Professor Paul Curran

Article excerpt

Professor Paul Curran, 54, one of the country's leading geographers, is a research scientist who specialises in the environmental use of remote sensing data. A prolific academic author whose career has encompassed positions ranging from researcher at NASA to vice chancellor of Bournemouth University, he talks to Olivia Edward about why some Vietnam veterans are interested in chlorophyll measurements and what it takes to transform an institution

I saw the first imagery from space from the first Earth observation satellites when I was at university. I suddenly realised that everything in which I had been interested up until that point-science, geography, the environment-was all there in one image. You could see the links between soil, geomorphology and vegetation and the way humans were using the land. All the interrelations that people had previously studied in piecemeal were suddenly there in one view. The potential was huge. Nobody was doing much with them at the time. They were just thinking about them like maps and trying to draw lines on them, but I thought they could offer a lot more.

During the mid-1970s, when I started my PhD in remote sensing at the University of Bristol, people had just started to use satellite images in a quantitative way. It was an important shift away from using them as aerial photographs and towards using them in a numerical way as a data source.

We knew Earth observation was going to be central to the study of climate change. During the 1980s, people began to realise that the only way to really understand the environmental changes taking place on a global scale was to study them on a global scale. And the only way you could do that was from space. As soon as those links were realised, Earth observation wasn't just of interest, it was essential.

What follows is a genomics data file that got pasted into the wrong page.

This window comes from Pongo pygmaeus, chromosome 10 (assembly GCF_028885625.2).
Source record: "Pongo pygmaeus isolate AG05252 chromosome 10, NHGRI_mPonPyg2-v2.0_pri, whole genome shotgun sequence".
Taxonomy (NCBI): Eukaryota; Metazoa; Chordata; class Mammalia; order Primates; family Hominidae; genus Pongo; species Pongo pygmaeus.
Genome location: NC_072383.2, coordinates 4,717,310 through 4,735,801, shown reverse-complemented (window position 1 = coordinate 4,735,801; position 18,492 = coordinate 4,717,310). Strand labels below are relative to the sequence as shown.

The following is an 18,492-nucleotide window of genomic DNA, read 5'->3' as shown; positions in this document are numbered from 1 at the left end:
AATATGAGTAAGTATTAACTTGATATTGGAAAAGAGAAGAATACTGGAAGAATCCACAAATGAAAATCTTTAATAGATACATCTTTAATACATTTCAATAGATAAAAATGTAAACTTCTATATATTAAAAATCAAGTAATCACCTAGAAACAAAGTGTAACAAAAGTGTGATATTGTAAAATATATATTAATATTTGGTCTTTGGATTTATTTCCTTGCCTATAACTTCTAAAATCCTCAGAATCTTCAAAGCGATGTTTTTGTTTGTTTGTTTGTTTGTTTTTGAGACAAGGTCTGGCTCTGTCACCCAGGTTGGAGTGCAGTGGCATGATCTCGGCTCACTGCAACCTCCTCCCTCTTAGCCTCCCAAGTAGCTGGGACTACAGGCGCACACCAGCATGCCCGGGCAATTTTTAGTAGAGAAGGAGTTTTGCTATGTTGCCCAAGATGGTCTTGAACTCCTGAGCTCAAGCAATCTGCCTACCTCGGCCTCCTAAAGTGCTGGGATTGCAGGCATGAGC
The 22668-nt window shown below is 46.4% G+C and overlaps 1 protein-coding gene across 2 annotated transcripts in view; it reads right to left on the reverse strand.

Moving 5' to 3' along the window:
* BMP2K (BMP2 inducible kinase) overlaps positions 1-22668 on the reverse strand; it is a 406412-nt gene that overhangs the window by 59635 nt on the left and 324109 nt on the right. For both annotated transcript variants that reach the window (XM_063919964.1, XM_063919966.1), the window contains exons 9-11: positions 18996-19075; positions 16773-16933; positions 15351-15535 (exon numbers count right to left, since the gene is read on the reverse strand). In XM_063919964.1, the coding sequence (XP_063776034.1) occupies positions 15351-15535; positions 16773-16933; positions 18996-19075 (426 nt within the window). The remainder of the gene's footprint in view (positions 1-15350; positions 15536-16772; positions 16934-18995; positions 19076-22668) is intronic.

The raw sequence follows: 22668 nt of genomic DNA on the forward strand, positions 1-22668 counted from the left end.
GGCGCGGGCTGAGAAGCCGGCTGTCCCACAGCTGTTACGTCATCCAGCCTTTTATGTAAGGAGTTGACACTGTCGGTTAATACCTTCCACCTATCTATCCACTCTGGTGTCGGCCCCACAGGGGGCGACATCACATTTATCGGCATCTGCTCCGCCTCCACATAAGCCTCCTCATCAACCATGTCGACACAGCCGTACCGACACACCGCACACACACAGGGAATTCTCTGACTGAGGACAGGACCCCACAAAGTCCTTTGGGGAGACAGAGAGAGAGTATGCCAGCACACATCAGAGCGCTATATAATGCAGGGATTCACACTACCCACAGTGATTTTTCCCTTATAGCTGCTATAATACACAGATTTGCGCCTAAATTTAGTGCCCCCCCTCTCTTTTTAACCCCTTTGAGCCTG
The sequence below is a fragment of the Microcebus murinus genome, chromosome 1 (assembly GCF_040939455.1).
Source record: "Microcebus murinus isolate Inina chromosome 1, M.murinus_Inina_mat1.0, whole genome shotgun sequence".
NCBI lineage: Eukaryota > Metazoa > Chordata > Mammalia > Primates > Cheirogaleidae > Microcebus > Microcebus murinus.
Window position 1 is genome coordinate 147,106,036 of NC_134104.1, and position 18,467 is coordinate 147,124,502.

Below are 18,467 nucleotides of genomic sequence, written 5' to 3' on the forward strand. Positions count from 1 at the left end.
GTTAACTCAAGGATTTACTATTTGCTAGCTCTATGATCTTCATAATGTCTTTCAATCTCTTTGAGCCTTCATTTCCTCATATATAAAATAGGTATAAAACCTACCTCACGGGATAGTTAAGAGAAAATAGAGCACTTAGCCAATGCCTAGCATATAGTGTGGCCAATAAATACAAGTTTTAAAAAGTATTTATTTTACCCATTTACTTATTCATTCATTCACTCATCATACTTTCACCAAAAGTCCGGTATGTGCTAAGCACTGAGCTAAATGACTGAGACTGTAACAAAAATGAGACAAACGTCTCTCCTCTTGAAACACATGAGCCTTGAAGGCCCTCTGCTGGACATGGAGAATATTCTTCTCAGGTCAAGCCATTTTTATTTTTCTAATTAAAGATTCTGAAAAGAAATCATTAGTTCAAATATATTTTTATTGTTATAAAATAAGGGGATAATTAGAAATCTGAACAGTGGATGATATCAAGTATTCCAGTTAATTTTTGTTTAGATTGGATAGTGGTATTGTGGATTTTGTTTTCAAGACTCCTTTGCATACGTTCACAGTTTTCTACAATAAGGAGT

The planet's population is currently running a big experiment: pumping lots of carbon dioxide into the atmosphere. We still don't know what the effect will be. Lots of environmental modelling needs to be done. You need to know season length to model climate change. And the only way you can do that is by monitoring when plants green up and when they die off. We've been doing this by monitoring the chlorophyll concentration of the planet using imaging spectrometry (recording the chemicals on the Earth's surface by bouncing sunlight off them and recording its spectrum). We've found the season length is increasing, so more [CO.sub.2] is being fixed on the Earth's surface. But it's a short-term stay of execution-within a few years, that carbon will break down and be released back into the environment.

There are lots of others uses of the MERIS Terrestrial Chlorophyll Index. For example, you can record where the largest concentrations of Agent Orange were dropped on Vietnam. …